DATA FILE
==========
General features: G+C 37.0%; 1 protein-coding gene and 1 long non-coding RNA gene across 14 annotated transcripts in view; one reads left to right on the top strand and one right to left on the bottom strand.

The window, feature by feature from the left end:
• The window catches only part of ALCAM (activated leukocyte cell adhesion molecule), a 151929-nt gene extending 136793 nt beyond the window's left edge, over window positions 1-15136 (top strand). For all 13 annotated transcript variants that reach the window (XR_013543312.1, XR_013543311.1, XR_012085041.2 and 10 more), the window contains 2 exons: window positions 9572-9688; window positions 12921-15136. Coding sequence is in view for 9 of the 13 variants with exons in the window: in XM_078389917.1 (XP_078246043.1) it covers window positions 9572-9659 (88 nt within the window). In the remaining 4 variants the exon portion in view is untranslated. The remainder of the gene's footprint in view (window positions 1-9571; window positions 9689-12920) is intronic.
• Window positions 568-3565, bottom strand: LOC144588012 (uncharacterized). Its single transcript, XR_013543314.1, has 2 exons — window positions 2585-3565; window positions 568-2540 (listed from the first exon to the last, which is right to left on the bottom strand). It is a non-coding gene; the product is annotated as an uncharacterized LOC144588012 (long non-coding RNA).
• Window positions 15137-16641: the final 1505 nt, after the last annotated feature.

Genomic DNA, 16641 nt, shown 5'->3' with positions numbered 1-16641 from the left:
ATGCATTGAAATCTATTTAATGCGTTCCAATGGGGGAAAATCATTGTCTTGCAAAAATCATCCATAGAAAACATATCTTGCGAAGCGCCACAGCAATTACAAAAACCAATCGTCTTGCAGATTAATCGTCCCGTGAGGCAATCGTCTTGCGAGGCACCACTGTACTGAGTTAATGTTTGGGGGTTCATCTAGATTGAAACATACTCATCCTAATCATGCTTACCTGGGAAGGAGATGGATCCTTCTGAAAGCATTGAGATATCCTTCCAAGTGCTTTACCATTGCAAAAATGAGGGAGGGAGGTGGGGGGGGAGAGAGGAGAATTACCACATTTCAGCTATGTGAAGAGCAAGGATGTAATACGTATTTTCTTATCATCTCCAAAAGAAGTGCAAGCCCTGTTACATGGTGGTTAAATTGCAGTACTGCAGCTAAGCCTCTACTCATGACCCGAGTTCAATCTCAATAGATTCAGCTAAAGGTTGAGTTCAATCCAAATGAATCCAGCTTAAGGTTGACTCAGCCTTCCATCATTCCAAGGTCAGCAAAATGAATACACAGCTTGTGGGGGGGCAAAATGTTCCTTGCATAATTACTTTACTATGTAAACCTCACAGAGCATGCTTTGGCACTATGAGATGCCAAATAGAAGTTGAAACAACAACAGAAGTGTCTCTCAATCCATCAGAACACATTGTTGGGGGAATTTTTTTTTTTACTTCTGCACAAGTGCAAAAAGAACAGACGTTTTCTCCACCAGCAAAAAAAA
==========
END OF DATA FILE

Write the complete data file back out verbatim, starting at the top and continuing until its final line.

General features: G+C 37.0%; 1 protein-coding gene and 1 long non-coding RNA gene across 14 annotated transcripts in view; one reads left to right on the top strand and one right to left on the bottom strand.

The window, feature by feature from the left end:
• The window catches only part of ALCAM (activated leukocyte cell adhesion molecule), a 151929-nt gene extending 136793 nt beyond the window's left edge, over window positions 1-15136 (top strand). For all 13 annotated transcript variants that reach the window (XR_013543312.1, XR_013543311.1, XR_012085041.2 and 10 more), the window contains 2 exons: window positions 9572-9688; window positions 12921-15136. Coding sequence is in view for 9 of the 13 variants with exons in the window: in XM_078389917.1 (XP_078246043.1) it covers window positions 9572-9659 (88 nt within the window). In the remaining 4 variants the exon portion in view is untranslated. The remainder of the gene's footprint in view (window positions 1-9571; window positions 9689-12920) is intronic.
• Window positions 568-3565, bottom strand: LOC144588012 (uncharacterized). Its single transcript, XR_013543314.1, has 2 exons — window positions 2585-3565; window positions 568-2540 (listed from the first exon to the last, which is right to left on the bottom strand). It is a non-coding gene; the product is annotated as an uncharacterized LOC144588012 (long non-coding RNA).
• Window positions 15137-16641: the final 1505 nt, after the last annotated feature.

Genomic DNA, 16641 nt, shown 5'->3' with positions numbered 1-16641 from the left:
ATGCATTGAAATCTATTTAATGCGTTCCAATGGGGGAAAATCATTGTCTTGCAAAAATCATCCATAGAAAACATATCTTGCGAAGCGCCACAGCAATTACAAAAACCAATCGTCTTGCAGATTAATCGTCCCGTGAGGCAATCGTCTTGCGAGGCACCACTGTACTGAGTTAATGTTTGGGGGTTCATCTAGATTGAAACATACTCATCCTAATCATGCTTACCTGGGAAGGAGATGGATCCTTCTGAAAGCATTGAGATATCCTTCCAAGTGCTTTACCATTGCAAAAATGAGGGAGGGAGGTGGGGGGGGAGAGAGGAGAATTACCACATTTCAGCTATGTGAAGAGCAAGGATGTAATACGTATTTTCTTATCATCTCCAAAAGAAGTGCAAGCCCTGTTACATGGTGGTTAAATTGCAGTACTGCAGCTAAGCCTCTACTCATGACCCGAGTTCAATCTCAATAGATTCAGCTAAAGGTTGAGTTCAATCCAAATGAATCCAGCTTAAGGTTGACTCAGCCTTCCATCATTCCAAGGTCAGCAAAATGAATACACAGCTTGTGGGGGGGCAAAATGTTCCTTGCATAATTACTTTACTATGTAAACCTCACAGAGCATGCTTTGGCACTATGAGATGCCAAATAGAAGTTGAAACAACAACAGAAGTGTCTCTCAATCCATCAGAACACATTGTTGGGGGAATTTTTTTTTTTACTTCTGCACAAGTGCAAAAAGAACAGACGTTTTCTCCACCAGCAAAAAAAA